I know that every reaction that occurs in a solution must have a driving force leading to the kicking out of some ions from the solution. These reactions include redox , double-displacements and acid/base. Now my question is if i react aqueous ammonia with aqueous hydrochloric acid what will be the driving force of this reaction?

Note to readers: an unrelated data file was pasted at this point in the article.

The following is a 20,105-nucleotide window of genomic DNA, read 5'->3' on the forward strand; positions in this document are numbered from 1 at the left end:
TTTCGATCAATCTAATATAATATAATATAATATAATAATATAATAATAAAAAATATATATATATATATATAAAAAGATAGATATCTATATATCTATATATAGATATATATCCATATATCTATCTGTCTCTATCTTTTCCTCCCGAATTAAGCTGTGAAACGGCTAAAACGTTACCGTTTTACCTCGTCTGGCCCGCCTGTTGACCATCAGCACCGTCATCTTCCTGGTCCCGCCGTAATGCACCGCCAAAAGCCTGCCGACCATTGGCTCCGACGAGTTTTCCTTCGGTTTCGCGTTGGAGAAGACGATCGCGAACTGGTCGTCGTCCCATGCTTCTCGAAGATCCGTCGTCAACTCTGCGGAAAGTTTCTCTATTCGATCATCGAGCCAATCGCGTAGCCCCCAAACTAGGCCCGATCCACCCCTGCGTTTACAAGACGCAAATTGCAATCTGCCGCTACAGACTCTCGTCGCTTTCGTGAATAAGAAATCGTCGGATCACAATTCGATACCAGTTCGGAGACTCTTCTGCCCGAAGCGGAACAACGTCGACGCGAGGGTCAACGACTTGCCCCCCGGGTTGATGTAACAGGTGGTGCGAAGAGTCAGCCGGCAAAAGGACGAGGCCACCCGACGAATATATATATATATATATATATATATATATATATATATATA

I know that ammonium chloride is formed, but this salt is soluble in water so exists as aqueous ions. But for reactions in solutions some ions have to be removed, as a result creating a driving force for the reaction. Like in the case of Arrhenius acid-base reactions, the formation of liquid water is the driving force of the reaction.